We exposed the plan to close the Whittington A and E and eventually had the most bizarre general election rally ever in 2010, when the right hon. Member for South Cambridgeshire (Mr Lansley), the hon. Members for North Norfolk (Norman Lamb) and for Hornsey and Wood Green (Lynne Featherstone), my right hon. Friends the Members for Holborn and St Pancras (Frank Dobson) and for Tottenham, and my hon. Friend the Member for Islington South and Finsbury (Emily Thornberry) and I were on a platform pledging to save the A and E department, which was duly saved. However, time moves on. The hospital wants to become a trust and has begun putting together a financial package, to which my right hon. Friend the Member for Tottenham referred. The package involves the sale of a quarter of the site—apparently, £17 million is to be made from that—the loss of 500 jobs and a reduction of the number of beds in the hospital to 177, which is about half what it was five years ago.
We asked whether an A and E department with a hospital of only 177 beds behind it was viable. Is that not a plan to remove the Whittington as an overall local district general hospital with an A and E department in future? The Camden New Journal and Islington Tribune reported on this with great alacrity last week. I congratulate Tom Foot and all those who put the story together, because I suspect the issue would not otherwise have reached the light of day. At a public meeting next Tuesday, friends, neighbouring MPs and many others from the local community will be questioning the chief executive and others from the hospital, and taking part in a big campaign to protect our hospital.
We all face issues of health care. I think there is a consensus that we all respect and value the principles of the national health service, but if we allow buildings to be sold off and A and E departments to close, we will end up with the health service becoming a service of last resort and with the promotion of private medicine at the expense of the NHS. We will end up with much poorer societies and much greater health inequalities, and that is in nobody’s interest. Let us get control of this in a democratic way, so that we can control what goes on in the health service in our name.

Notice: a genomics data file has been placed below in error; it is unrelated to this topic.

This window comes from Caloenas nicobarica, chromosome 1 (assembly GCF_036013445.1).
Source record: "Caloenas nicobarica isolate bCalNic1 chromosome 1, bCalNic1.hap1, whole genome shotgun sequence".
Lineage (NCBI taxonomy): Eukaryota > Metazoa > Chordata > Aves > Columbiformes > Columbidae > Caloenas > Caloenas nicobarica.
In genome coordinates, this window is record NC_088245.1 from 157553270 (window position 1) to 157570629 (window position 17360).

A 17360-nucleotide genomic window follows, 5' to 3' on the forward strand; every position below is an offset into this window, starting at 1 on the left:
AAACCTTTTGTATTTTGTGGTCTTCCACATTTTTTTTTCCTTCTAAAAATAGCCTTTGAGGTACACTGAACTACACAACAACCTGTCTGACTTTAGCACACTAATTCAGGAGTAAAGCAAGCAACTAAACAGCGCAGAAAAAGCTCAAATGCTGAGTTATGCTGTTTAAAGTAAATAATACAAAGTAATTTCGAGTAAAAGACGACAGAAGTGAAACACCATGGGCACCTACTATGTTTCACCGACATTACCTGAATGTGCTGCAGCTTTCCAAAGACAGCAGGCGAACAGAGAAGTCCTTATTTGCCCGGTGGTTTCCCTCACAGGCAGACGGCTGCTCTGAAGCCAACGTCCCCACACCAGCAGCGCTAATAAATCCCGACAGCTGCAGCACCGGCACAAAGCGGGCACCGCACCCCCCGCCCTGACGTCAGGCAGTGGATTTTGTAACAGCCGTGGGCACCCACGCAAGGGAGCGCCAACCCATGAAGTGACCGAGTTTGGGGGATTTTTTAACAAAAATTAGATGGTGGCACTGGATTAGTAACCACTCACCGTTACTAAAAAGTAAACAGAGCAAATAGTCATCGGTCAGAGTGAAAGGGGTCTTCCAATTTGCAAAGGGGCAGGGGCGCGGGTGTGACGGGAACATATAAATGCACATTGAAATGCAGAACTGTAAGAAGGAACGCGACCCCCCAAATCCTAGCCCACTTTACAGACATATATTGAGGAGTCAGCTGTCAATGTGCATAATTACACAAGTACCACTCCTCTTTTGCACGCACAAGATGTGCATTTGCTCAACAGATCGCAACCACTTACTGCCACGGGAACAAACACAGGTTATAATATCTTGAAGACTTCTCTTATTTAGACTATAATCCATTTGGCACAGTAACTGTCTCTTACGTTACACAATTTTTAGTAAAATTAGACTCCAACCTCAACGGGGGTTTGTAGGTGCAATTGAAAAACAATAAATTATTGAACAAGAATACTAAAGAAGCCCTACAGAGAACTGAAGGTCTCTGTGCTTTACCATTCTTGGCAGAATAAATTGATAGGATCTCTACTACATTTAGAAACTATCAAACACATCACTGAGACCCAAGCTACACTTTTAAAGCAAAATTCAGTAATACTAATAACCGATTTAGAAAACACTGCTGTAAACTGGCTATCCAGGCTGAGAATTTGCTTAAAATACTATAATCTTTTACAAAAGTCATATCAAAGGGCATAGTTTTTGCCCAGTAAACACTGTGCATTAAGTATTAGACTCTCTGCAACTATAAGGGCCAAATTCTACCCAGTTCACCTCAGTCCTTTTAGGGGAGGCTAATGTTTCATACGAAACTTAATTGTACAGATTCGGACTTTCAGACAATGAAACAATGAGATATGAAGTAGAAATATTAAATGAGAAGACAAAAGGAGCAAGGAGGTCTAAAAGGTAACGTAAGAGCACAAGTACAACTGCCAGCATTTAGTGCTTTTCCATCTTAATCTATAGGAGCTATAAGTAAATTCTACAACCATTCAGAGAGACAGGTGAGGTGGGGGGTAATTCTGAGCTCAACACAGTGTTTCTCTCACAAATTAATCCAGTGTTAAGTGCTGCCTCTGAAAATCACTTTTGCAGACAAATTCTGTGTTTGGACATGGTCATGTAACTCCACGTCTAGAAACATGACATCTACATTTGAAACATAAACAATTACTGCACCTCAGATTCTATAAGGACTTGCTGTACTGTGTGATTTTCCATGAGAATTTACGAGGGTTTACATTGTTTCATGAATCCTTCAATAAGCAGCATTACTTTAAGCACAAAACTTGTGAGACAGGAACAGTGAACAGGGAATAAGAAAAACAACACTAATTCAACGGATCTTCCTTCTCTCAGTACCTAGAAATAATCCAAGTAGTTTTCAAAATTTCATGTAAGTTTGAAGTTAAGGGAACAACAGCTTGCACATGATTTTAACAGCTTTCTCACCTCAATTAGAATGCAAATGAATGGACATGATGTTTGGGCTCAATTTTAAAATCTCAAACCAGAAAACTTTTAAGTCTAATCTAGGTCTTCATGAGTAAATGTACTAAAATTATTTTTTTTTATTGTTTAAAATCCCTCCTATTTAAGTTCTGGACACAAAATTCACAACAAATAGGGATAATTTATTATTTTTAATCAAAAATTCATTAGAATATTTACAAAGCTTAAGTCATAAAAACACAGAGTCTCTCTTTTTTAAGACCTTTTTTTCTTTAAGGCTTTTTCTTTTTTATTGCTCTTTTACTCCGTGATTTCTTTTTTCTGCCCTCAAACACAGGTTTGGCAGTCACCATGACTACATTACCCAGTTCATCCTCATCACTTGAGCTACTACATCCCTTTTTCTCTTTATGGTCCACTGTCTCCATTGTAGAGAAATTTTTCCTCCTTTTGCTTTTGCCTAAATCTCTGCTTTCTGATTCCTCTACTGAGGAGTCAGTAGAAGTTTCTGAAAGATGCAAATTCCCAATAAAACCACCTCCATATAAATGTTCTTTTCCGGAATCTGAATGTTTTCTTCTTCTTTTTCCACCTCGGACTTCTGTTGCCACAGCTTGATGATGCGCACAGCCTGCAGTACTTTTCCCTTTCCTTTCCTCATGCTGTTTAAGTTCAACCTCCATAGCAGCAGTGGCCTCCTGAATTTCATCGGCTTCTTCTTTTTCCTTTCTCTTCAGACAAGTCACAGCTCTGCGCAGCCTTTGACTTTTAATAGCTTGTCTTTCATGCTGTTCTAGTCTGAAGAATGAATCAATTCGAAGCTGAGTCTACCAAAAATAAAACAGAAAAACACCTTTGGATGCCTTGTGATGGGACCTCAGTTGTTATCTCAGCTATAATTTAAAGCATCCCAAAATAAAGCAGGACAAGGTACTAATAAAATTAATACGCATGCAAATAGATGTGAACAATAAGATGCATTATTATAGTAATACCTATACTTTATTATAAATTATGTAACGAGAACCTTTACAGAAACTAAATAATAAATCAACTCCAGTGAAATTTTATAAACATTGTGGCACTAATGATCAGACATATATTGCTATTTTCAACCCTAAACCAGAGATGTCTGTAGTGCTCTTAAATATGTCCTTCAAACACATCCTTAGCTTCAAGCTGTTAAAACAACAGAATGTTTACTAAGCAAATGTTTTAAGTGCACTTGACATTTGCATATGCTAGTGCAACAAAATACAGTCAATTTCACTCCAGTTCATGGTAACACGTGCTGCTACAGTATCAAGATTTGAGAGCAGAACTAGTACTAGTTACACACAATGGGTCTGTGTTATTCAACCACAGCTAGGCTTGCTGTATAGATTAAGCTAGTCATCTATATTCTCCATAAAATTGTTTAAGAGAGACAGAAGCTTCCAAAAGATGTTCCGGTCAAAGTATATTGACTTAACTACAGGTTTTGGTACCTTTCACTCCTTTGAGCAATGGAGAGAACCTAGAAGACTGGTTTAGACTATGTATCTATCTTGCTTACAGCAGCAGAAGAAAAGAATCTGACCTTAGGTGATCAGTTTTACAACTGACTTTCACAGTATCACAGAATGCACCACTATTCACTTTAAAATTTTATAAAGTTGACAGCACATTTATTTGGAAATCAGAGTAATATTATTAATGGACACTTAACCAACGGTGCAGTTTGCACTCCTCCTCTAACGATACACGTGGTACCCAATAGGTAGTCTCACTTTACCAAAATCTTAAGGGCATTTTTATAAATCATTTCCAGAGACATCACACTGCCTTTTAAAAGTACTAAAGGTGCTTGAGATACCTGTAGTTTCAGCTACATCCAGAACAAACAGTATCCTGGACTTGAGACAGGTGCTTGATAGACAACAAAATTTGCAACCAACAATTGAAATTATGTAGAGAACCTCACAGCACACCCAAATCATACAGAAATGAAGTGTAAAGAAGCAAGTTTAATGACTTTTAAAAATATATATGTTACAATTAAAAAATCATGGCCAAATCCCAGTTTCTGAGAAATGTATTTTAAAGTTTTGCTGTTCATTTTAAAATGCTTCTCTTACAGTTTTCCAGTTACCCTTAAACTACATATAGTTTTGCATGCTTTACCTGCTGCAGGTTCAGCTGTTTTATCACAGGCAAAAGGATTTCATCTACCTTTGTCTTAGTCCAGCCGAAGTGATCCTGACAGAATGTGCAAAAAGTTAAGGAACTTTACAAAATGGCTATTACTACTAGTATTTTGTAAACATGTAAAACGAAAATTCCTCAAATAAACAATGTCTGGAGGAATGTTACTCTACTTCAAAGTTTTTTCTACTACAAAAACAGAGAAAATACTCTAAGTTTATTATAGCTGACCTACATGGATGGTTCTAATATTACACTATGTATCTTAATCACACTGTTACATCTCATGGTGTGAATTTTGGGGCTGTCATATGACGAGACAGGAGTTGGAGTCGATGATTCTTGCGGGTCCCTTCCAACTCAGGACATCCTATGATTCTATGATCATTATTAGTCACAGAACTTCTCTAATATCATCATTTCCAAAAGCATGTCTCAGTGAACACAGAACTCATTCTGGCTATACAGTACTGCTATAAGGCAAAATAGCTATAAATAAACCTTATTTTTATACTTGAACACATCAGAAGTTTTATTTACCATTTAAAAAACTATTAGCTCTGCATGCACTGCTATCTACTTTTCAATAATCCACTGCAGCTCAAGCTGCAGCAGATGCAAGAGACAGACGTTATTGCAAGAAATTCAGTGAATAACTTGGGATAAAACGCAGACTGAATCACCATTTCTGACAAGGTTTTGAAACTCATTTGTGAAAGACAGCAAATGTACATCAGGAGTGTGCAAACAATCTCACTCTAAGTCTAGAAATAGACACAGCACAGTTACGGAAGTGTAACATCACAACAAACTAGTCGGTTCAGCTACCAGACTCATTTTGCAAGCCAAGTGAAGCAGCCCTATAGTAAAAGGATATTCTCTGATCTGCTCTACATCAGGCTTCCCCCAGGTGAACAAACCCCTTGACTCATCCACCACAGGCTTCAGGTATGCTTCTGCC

European Council, 11th February
Jeremy Corbyn: During the summit the Prime Minister clearly had talks with President Hollande about the situation in Mali, but strangely he has made no statement to the House of Commons on this. Can he tell us how long the French troops intend to be there, how many more British troops are going, the cost of them, and above all, the military objective of the British participation in this enterprise?
The Prime Minister: There was a brief discussion about Mali, which President Hollande led, and I did have a discussion with him. I strongly support what the French have done. I do not believe it is their intention to keep their troops there a moment longer than they have to. The intention is to train up African forces from the west African states. Britain is prepared to contribute some 200 troops to that purpose. I spoke this morning to President Goodluck Jonathan of Nigeria to offer our support to train Nigerian troops. It is our intention and that of the French that those west African troops will replace the French troops. Then two things need to happen—a political agreement in Mali that helps to bring that country together, and the rapid training of Malian forces so that they can take responsibility for their own security. No one wants foreign troops to stay in Mali a second longer than is necessary, and that is certainly not our intention.
Early Day Motions (EDM)
EDM 990: Whittington Hospital, 29th January 2013